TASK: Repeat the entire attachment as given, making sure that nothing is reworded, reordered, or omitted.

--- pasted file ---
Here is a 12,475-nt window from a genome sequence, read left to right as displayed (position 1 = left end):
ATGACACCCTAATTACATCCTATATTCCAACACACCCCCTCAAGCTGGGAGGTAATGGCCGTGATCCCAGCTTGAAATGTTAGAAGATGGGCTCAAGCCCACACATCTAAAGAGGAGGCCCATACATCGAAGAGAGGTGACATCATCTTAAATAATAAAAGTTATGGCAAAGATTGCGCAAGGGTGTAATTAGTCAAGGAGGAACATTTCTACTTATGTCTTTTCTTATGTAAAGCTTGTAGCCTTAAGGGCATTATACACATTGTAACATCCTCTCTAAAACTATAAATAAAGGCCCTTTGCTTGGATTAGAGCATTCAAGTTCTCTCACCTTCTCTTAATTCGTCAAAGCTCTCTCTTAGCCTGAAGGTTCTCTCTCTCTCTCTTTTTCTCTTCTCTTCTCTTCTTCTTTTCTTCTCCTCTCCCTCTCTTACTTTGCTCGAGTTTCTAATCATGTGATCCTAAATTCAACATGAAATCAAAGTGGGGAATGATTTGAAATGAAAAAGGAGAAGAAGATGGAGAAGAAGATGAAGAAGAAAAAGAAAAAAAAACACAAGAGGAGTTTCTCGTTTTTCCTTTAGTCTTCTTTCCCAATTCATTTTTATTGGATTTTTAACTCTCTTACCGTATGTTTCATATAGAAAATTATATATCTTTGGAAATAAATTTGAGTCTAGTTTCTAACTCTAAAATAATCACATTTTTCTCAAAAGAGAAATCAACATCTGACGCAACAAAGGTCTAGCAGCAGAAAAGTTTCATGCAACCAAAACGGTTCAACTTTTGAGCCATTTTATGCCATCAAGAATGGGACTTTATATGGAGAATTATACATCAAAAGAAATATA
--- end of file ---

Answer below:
Here is a 12,475-nt window from a genome sequence, read left to right as displayed (position 1 = left end):
ATGACACCCTAATTACATCCTATATTCCAACACACCCCCTCAAGCTGGGAGGTAATGGCCGTGATCCCAGCTTGAAATGTTAGAAGATGGGCTCAAGCCCACACATCTAAAGAGGAGGCCCATACATCGAAGAGAGGTGACATCATCTTAAATAATAAAAGTTATGGCAAAGATTGCGCAAGGGTGTAATTAGTCAAGGAGGAACATTTCTACTTATGTCTTTTCTTATGTAAAGCTTGTAGCCTTAAGGGCATTATACACATTGTAACATCCTCTCTAAAACTATAAATAAAGGCCCTTTGCTTGGATTAGAGCATTCAAGTTCTCTCACCTTCTCTTAATTCGTCAAAGCTCTCTCTTAGCCTGAAGGTTCTCTCTCTCTCTCTTTTTCTCTTCTCTTCTCTTCTTCTTTTCTTCTCCTCTCCCTCTCTTACTTTGCTCGAGTTTCTAATCATGTGATCCTAAATTCAACATGAAATCAAAGTGGGGAATGATTTGAAATGAAAAAGGAGAAGAAGATGGAGAAGAAGATGAAGAAGAAAAAGAAAAAAAAACACAAGAGGAGTTTCTCGTTTTTCCTTTAGTCTTCTTTCCCAATTCATTTTTATTGGATTTTTAACTCTCTTACCGTATGTTTCATATAGAAAATTATATATCTTTGGAAATAAATTTGAGTCTAGTTTCTAACTCTAAAATAATCACATTTTTCTCAAAAGAGAAATCAACATCTGACGCAACAAAGGTCTAGCAGCAGAAAAGTTTCATGCAACCAAAACGGTTCAACTTTTGAGCCATTTTATGCCATCAAGAATGGGACTTTATATGGAGAATTATACATCAAAAGAAATATA